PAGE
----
canadian compact car

This was advertised in the Globe & Mail on the day I was born:
viva-globe-1969
My mum bought a second-hand Viva estate in 1975. We thought it was huge.

The image is via the archive at Toronto Public Library. More cool stuff there than ever. (via)

something other than wind blows here

Dave Bidini‘s article in today’s Globe & Mail, An ill wind blows (now irritatingly hidden behind a paywall, but helpfully cached here) troubles me about what got through basic fact-checking:

  • The turbines expected on the island are open-bladed, a style being replaced in Europe by closed-blade turbines, which do less damage to wildlife.” What are closed-blade turbines? I’m in weekly contact with colleagues in the European wind energy industry. If people were installing a radically different type of machine, I’d know about it.
  • The article cites the National Center for Policy Analysis as a source. Quoting the NCPA on wind energy and the environment is a little like quoting the NRA on gun control. Check out the NCPA’s E-Team: Providing Accurate Information on Energy & Environment Issues. Overall, I’d say that ExxonMobil are getting great VFM on their donations to NCPA [PDF] if they’re now being quoted as a credible, balanced source.

Putting the rant back into intolerant

What’s with Canada’s eminently sensible newspaper The Globe and Mail carrying ads for far-right Colorado-based Focus on the Family? Are we getting so tolerant that we tolerate intolerance?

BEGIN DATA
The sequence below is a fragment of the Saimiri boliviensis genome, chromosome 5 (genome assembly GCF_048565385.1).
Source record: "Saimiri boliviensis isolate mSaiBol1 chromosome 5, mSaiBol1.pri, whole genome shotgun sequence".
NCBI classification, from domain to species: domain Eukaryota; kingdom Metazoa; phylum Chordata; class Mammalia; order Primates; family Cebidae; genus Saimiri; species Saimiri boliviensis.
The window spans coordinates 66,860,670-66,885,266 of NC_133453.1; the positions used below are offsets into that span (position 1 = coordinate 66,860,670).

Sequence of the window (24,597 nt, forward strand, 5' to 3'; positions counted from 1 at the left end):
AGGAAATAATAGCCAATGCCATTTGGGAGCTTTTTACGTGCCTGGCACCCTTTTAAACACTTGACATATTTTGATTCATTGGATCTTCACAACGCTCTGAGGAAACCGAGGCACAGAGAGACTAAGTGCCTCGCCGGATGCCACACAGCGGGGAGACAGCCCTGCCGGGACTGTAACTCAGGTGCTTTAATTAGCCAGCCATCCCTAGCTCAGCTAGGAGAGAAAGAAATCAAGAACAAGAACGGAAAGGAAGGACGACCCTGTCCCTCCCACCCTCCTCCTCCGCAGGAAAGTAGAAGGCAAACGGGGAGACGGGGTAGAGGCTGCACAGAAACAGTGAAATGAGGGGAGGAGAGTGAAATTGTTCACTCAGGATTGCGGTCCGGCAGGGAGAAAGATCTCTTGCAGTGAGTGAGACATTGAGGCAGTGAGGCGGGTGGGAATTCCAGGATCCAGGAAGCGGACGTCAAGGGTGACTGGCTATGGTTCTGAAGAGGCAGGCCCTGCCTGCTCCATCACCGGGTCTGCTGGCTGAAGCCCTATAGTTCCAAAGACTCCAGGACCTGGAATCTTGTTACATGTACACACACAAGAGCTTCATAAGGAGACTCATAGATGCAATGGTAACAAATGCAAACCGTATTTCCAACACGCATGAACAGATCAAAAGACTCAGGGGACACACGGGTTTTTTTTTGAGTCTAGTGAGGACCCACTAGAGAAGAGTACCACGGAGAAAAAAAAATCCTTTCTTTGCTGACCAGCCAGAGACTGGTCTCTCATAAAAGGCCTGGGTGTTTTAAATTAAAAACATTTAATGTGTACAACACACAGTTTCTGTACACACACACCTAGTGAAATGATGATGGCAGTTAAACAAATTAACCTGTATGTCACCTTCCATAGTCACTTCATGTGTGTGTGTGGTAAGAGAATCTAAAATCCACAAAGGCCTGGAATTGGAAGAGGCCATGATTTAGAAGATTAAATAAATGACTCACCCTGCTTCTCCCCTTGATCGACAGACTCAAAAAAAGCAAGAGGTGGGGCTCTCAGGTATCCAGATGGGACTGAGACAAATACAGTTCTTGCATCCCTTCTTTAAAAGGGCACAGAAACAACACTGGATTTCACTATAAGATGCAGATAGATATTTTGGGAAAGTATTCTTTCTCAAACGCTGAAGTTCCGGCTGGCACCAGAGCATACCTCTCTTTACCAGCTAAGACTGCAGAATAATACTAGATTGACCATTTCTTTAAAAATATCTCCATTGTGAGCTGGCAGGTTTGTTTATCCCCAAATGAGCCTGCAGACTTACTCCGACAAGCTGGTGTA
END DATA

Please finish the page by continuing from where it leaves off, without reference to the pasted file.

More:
The words far-right Colorado-based, aren’t mine, by the way. They’re from an article by the Globe‘s Leah McLaren where Focus on the Family … claim homosexuality is both preventable and treatable.

Some of my best friends are from Colorado, and in a perfect world I’d hope that FOTF would take massive umbrage at Leah‘s article, and withdraw their ads from my paper. As is, I wish I had a subscription to the Globe, so I could cancel it in disgust.

small fame in the globe and mail

So I got printed in this week’s Globe & Mail Challenge, where one had to devise a brief joke that begins in the traditional way with someone or something going into a bar. Here’s my entry:

A gerund goes into a bar, and the bartender says, “What are you, drinking?”